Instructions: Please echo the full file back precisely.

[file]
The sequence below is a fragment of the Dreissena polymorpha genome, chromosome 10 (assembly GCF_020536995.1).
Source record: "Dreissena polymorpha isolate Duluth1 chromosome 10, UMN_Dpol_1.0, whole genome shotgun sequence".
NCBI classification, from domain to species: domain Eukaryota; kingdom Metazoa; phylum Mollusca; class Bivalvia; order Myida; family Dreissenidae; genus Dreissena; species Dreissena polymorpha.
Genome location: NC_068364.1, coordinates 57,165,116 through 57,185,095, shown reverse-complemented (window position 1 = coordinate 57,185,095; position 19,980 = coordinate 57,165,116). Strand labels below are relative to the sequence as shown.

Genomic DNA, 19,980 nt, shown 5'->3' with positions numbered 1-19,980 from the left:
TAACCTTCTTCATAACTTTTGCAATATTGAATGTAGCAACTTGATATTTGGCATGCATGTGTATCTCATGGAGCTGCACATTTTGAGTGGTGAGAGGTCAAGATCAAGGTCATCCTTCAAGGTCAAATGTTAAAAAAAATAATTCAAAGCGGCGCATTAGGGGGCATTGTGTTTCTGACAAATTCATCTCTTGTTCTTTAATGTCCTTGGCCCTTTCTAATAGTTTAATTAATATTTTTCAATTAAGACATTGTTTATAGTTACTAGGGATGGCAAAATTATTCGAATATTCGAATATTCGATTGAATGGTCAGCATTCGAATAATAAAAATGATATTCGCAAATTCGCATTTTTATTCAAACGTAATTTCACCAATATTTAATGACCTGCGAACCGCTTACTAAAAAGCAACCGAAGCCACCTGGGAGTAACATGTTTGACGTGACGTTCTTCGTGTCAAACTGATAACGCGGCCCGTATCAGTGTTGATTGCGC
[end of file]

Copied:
The sequence below is a fragment of the Dreissena polymorpha genome, chromosome 10 (assembly GCF_020536995.1).
Source record: "Dreissena polymorpha isolate Duluth1 chromosome 10, UMN_Dpol_1.0, whole genome shotgun sequence".
NCBI classification, from domain to species: domain Eukaryota; kingdom Metazoa; phylum Mollusca; class Bivalvia; order Myida; family Dreissenidae; genus Dreissena; species Dreissena polymorpha.
Genome location: NC_068364.1, coordinates 57,165,116 through 57,185,095, shown reverse-complemented (window position 1 = coordinate 57,185,095; position 19,980 = coordinate 57,165,116). Strand labels below are relative to the sequence as shown.

Genomic DNA, 19,980 nt, shown 5'->3' with positions numbered 1-19,980 from the left:
TAACCTTCTTCATAACTTTTGCAATATTGAATGTAGCAACTTGATATTTGGCATGCATGTGTATCTCATGGAGCTGCACATTTTGAGTGGTGAGAGGTCAAGATCAAGGTCATCCTTCAAGGTCAAATGTTAAAAAAAATAATTCAAAGCGGCGCATTAGGGGGCATTGTGTTTCTGACAAATTCATCTCTTGTTCTTTAATGTCCTTGGCCCTTTCTAATAGTTTAATTAATATTTTTCAATTAAGACATTGTTTATAGTTACTAGGGATGGCAAAATTATTCGAATATTCGAATATTCGATTGAATGGTCAGCATTCGAATAATAAAAATGATATTCGCAAATTCGCATTTTTATTCAAACGTAATTTCACCAATATTTAATGACCTGCGAACCGCTTACTAAAAAGCAACCGAAGCCACCTGGGAGTAACATGTTTGACGTGACGTTCTTCGTGTCAAACTGATAACGCGGCCCGTATCAGTGTTGATTGCGC